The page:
Home' The Wellingtonian : January 17th 2013 Contents JANUARY 17, 2013
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12 Wellingtonian interview
THE BARD RETURNS
Somes Island 15
The cost of safety
By AMY JACKMAN
Safety measures on the Golden Mile:
Hazard tape in Manners St, December 2010, $500.
Extra road markings, including the ''Look Right'' signs in Manners St,
December 2010, $2500.
Extra street furniture in Manners St, December 2010, $20,000.
Barriers near Te Aro Park, December 2010, $5000.
Driver speed feedback signs in Willis St, March 2011, $15,000.
Opus and GHD report on pedestrian safety, June 2012, $77,000.
Temporary barriers in Willis St, July till November 2012, $12,000.
Preparation for possible change to 20kmh, September 2012, $700.
Relocation of poster bollard in Willis St, September 2012, $2000.
Extra seating in Willis St, November 2012, $24,000.
Council spends up large for Golden Mile pedestrians
Wellington City Council has spent
more than $158,000 in two years
on pedestrian safety measures in
Manners and Willis streets.
Fourteen people have been hit
by buses since the Golden Mile
changes were completed in
Twelve of the accidents, includ-
ing one fatality, occurred on the
800-metre stretch from Manners
St down Willis St to Lambton
NZ Bus director Tim Brown suf-
fered multiple broken bones and a
punctured lung last July after
being hit by a bus.
Since 2007, 54 serious-injury
accidents and three fatal ped-
estrian accidents have occurred
along the Golden Mile.
The incidents caused the coun-
cil to implement safety measures
along Willis and Manners streets.
Figures obtained by The
Wellingtonian under the Official
Information Act show the safety
measures so far have cost
The council s manager of city
networks, Stavros Michael, said
money spent on safety was money
well spent and the high number of
pedestrians using the Golden Mile
meant the council constantly
reviewed the safety of the area.
At peak times there can be
about 70,000 people travelling
through that area, he said.
More changes are always going
to be on the cards. Sadly, some-
times it takes an incident for us to
be aware there s a problem in a
certain area. Then we will take a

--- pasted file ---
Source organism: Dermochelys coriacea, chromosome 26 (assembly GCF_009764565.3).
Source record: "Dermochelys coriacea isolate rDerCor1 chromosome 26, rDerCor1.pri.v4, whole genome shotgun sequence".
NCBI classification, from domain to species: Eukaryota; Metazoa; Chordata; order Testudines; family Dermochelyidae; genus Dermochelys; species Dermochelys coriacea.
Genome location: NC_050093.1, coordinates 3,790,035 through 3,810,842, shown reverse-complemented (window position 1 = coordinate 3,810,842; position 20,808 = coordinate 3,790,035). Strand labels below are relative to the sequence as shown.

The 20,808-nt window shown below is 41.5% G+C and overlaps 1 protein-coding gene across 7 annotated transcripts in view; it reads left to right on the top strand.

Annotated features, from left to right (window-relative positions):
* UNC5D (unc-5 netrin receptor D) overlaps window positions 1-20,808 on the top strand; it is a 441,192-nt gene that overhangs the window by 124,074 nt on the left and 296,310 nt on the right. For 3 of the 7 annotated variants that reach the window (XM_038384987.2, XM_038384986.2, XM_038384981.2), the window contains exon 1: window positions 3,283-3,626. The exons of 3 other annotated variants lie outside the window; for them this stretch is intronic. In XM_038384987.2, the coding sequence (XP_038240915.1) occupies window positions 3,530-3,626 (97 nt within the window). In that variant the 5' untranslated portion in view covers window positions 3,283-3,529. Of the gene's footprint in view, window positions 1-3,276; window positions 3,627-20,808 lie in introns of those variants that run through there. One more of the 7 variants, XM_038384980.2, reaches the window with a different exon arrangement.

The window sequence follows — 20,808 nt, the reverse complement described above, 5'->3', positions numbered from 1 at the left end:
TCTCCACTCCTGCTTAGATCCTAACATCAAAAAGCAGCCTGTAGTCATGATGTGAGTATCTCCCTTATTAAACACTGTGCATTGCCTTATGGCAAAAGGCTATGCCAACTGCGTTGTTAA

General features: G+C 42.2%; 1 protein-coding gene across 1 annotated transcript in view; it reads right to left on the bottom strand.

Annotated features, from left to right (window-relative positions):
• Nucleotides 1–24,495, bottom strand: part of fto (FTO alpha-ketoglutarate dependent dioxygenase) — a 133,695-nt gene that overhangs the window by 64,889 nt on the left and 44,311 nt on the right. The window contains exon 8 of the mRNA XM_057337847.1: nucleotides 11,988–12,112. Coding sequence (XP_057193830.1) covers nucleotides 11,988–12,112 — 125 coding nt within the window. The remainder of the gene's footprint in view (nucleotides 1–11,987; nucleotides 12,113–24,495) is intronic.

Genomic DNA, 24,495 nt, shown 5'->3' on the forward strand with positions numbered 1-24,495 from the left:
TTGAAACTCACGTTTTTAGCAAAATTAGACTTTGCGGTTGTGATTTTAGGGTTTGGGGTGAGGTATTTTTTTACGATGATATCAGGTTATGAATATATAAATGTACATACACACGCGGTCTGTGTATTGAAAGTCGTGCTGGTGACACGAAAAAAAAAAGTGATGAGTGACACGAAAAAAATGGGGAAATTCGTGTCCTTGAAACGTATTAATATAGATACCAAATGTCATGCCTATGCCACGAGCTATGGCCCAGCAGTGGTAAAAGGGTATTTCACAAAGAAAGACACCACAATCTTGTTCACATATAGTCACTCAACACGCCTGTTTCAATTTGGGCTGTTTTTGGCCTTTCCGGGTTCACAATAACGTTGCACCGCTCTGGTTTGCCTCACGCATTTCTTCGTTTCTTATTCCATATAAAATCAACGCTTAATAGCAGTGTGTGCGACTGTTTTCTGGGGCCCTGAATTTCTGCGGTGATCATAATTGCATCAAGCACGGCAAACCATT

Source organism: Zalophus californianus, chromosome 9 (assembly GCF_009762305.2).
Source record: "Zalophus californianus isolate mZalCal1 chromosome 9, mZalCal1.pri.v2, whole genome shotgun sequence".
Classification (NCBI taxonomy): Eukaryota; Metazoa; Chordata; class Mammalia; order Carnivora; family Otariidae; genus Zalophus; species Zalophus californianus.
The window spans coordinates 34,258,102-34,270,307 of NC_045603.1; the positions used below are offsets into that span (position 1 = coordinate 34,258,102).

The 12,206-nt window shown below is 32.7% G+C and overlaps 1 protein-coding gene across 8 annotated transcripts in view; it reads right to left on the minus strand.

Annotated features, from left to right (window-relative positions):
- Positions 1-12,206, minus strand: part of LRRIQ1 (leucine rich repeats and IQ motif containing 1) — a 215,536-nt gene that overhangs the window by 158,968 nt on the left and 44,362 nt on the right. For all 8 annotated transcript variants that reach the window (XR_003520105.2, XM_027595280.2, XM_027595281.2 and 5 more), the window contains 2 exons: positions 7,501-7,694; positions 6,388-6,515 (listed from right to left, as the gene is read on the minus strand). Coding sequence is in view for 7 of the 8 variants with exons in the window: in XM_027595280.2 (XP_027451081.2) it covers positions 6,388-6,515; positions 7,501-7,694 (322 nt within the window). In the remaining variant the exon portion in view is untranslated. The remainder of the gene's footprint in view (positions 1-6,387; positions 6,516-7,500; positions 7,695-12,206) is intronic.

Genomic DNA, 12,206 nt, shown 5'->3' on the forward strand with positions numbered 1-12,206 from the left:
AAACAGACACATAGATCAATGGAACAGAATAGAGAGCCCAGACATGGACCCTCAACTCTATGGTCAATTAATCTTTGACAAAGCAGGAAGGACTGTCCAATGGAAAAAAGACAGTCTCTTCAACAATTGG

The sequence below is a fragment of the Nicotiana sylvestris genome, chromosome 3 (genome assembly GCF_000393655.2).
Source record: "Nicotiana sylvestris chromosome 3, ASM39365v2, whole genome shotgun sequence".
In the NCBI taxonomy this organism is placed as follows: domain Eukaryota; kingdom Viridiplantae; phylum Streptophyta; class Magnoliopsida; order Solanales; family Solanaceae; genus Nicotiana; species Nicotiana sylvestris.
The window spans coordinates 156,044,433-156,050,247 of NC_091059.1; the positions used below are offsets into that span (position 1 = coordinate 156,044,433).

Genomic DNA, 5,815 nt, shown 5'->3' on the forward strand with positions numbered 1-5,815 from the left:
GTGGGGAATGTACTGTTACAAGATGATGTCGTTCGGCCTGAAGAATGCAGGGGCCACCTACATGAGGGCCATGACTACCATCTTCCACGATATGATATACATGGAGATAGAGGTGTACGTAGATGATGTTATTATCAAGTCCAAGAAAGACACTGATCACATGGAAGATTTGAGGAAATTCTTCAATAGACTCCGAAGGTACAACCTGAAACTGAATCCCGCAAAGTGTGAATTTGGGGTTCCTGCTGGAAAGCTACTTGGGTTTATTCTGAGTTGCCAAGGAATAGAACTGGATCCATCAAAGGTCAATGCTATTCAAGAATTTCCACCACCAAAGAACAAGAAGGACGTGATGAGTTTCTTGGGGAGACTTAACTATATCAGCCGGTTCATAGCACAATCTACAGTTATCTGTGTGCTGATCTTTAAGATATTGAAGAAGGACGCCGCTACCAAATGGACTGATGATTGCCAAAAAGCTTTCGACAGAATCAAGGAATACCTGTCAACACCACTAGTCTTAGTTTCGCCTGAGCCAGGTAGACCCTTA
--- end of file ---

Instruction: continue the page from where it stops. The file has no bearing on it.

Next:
reactive measure, like putting up
hazard tape or the barriers in Wil-
lis St, until we know exactly what
is going on and can fix it. People s
safety is important.
The temporary barriers
installed in Willis St last year cost
Some were moved by retailers
in October because they believed
the barriers curbed business.
When extra seating was
installed last November, the bar-
riers were removed.
The installation of driver speed
feedback signs, extra seating in
Willis St and the Opus and GHD
safety report were already plan-
ned, but were brought forward to
Street furniture made the street
safer by making pedestrians more
aware of the road, Mr Michael
People walking often do not
pay attention to their surround-
ings. They might be thinking
about where they re going or look-
ing at their phone, he said.
The points people seem to
remember are when they have to
move around something. The
seats attempt to create a point
where people have to think before
stepping on to the road.
Mr Michael said there had been
other changes that did not gener-
ate a cost.
They included changing the
timing of the traffic lights at the
Manners St/Willis St intersection.
Capturing the essence of summer fun
Adam Scott is one of the finalists
in our summer photo contest. He
spent part of his summer
holidays on Havelock Island in
the Andaman Islands, 1000km
off the coast of India, and
submitted this photo from his
This photo was taken about
4pm as my friend was dozing in
his hammock, he said. White
sand, warm water and great
diving; such a wonderful place.
Our holiday-snap photo
competition is now entering its
The prize is a $250 Fujifilm
Instant Photo fun pack,
including a Fuji Instax Mini
instant camera and photo paper.
We have whittled down the
flood of entries to 10 and would
like our readers to help choose
We are putting the 10 finalists
on our website --
thewellingtonian.co.nz -- and
asking readers to vote online for
their favourite by Tuesday,
We ll announce the winner in
next week s newspaper.
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